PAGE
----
WASHINGTON/ST. GEORGE, S.C. (Reuters) - After launching his 2020 presidential bid last week, John Hickenlooper took a different stance on establishing a “Medicare-for-all” government health insurance program than many of his Democratic competitors.
“I probably would oppose Medicare-for-all just because there are over 150 million people, Americans who have some form of private insurance through their business, and the vast majority of them are happy with that,” the former Colorado governor said on MSNBC. He added he supported reaching universal health insurance coverage by another route.
In contrast, five of the U.S. senators seeking the Democratic presidential nomination - Kamala Harris, Cory Booker, Elizabeth Warren, Kirsten Gillibrand and Bernie Sanders - back a Medicare-for-all bill that would replace the current mix of private and government coverage with a plan provided solely by the government.
The candidates’ positions highlight a divide in the growing field on one of the defining issues in the Democratic Party’s primary battle. While Democrats have long pushed for some type of universal healthcare, the Medicare-for-all proposal has met resistance from more centrist party members concerned about the hefty price tag and disrupting voters’ current coverage.
Medicare also will likely remain an issue for the general election in November 2020, with Democrats already criticizing President Donald Trump’s proposal on Monday to slash $845 billion from the program’s budget over the next decade.
New Reuters/Ipsos polling suggests the details of any Medicare overhaul will matter to voters. While a majority of Democrats generally favor establishing a Medicare-for-all system, their support would drop if that system also raised their taxes or did not deliver the same quality of care, according to the survey, conducted from Feb. 27 to March 4.
Eighty-five percent of Democrats said they strongly or somewhat supported a Medicare-for-all health insurance program, but just 27 percent thought it should completely eliminate private insurance.
Thirty-nine percent of Democrats said they would be somewhat less likely or much less likely to support a Medicare-for-all program if their income taxes increased, and 42 percent said their support would decrease if the program raised the national budget deficit.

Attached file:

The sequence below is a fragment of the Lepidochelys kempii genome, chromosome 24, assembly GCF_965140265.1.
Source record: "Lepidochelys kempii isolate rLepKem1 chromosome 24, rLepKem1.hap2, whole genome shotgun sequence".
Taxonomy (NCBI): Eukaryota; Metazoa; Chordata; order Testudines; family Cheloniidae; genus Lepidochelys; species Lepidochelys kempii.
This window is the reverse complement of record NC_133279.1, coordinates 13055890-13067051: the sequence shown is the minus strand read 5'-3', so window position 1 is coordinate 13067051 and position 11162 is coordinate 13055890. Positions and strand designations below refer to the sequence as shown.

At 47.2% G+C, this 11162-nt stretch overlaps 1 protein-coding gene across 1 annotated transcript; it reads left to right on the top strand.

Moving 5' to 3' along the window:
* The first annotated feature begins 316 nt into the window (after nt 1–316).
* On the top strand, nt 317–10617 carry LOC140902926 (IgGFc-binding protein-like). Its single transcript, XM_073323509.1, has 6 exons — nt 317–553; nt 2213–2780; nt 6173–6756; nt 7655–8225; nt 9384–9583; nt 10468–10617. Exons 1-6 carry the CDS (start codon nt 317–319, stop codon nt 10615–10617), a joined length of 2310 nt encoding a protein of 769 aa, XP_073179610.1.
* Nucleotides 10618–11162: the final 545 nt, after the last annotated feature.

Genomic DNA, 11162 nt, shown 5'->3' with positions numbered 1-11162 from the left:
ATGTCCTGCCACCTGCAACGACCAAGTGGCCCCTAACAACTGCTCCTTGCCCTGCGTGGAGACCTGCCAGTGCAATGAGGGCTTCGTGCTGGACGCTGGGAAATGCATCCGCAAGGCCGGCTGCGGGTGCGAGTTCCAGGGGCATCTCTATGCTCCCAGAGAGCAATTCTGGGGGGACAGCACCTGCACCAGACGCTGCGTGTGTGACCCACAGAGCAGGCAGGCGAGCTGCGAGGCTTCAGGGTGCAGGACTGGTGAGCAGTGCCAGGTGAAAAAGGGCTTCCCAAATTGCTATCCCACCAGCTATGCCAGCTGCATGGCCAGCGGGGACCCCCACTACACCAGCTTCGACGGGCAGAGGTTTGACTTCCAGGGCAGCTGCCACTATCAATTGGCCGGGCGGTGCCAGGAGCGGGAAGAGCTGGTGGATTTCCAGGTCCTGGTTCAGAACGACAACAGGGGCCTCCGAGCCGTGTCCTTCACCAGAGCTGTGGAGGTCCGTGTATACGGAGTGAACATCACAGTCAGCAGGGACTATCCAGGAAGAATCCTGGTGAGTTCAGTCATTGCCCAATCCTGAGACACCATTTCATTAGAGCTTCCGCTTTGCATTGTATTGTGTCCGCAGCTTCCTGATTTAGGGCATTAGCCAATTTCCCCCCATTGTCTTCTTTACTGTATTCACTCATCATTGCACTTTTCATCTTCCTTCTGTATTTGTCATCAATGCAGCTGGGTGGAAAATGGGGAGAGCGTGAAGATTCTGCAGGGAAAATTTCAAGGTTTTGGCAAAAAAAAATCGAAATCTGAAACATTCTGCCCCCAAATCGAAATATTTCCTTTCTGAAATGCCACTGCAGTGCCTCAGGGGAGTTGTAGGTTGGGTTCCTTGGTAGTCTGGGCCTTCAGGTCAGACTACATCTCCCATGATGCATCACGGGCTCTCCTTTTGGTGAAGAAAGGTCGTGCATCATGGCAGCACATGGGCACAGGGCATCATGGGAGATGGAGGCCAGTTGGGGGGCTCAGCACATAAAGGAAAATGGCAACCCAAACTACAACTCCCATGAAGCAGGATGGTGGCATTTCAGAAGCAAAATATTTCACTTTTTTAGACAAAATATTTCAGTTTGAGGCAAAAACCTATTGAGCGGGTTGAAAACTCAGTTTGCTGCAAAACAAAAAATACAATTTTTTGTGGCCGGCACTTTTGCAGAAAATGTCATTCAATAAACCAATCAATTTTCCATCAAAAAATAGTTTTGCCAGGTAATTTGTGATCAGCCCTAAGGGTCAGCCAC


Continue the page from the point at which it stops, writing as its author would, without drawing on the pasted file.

More than half of Democrats – 64 percent – said they would be less likely to support a Medicare-for-all program if it covered less than their current health insurance plan, and 52 percent said they would be less likely to support it if they had to wait longer to receive non-emergency care, according to the poll.
Thirty-nine percent of Republicans said they supported a Medicare-for-all program to some degree, along with 65 percent of independents.
Democratic candidates eager to show their progressive credentials have quickly lined up in support of Medicare expansion but are thus far short on specifics.
Harris declared herself a “big proponent of Medicare-for-all” as she campaigned in South Carolina, an early primary state, over the weekend.
“Access to affordable healthcare should not be a privilege for those who can pay it, it should be a right for everybody,” she said at a town hall in the rural town of Hemingway, offering a personal story about how her mother’s death from cancer was easier to navigate thanks to Medicare.
The California senator’s campaign has said, however, that she would also be open to more moderate, incremental proposals, after she suggested eliminating private health insurance altogether at a CNN town hall in January.
The Senate plan authored by Sanders and co-sponsored by Harris, Gillibrand, Booker and Warren would finance the Medicare expansion through a combination of taxes on employers, individuals, businesses and the wealthy.
The liberal Urban Institute estimated that an earlier, nearly identical Sanders plan would cost $32 trillion over a decade, with the additional taxes raising about $15 trillion.
Washington state Governor Jay Inslee, a business-friendly Democrat, said in an interview with Reuters that he supports attaining universal healthcare “as quickly as possible” but has not made up his mind about a Medicare-for-all proposal, or allowing people younger than 65 to buy into the program.
Senator Amy Klobuchar supports universal healthcare and expanding Medicare, but has not signed onto Sanders’ proposal or committed to any plans that would eliminate private insurance.
Voters at Harris’ events in South Carolina offered mixed views on the best approach.
Xavaier and Jennette Wescott of Charleston said they like their private insurance but might be willing to switch coverage in order to transition to a universal health insurance system.
“For those who need it, it should be instilled,” said Xavaier Wescott, 57, a retired firefighter. “Nowadays it’s hard to get insurance for those who can’t afford, and it’s hard to maintain a healthy lifestyle if you don’t.”
Jennette Wescott suggested a Medicare phase-in for young people.
About 64 percent of Democrats and 48 percent of Republicans in the Reuters/Ipsos poll said they would enroll in Medicare if the eligibility age were lowered and they were given the opportunity.
Brittany Dickson, 28, of Summerville, South Carolina, said her current high-deductible private plan would justify paying additional taxes to finance a Medicare-for-all system. She has a $5,000 deductible before her private insurance kicks in.
“Still have to pay all this money before insurance covers anything,” Dickson said. “I pay taxes for a lot of different stuff anyway. I think it’s for a good cause.”
The Reuters/Ipsos online poll of 2,936 people was conducted Feb. 27 to March 4. It has a credibility interval, a measure of the poll’s precision, of 2 percentage points.
Reporting by Amanda Becker in Washington and Ginger Gibson in South Carolina; additional reporting by Chris Kahn in New York and Sharon Bernstein in Seattle; editing by Colleen Jenkins and Dan Grebler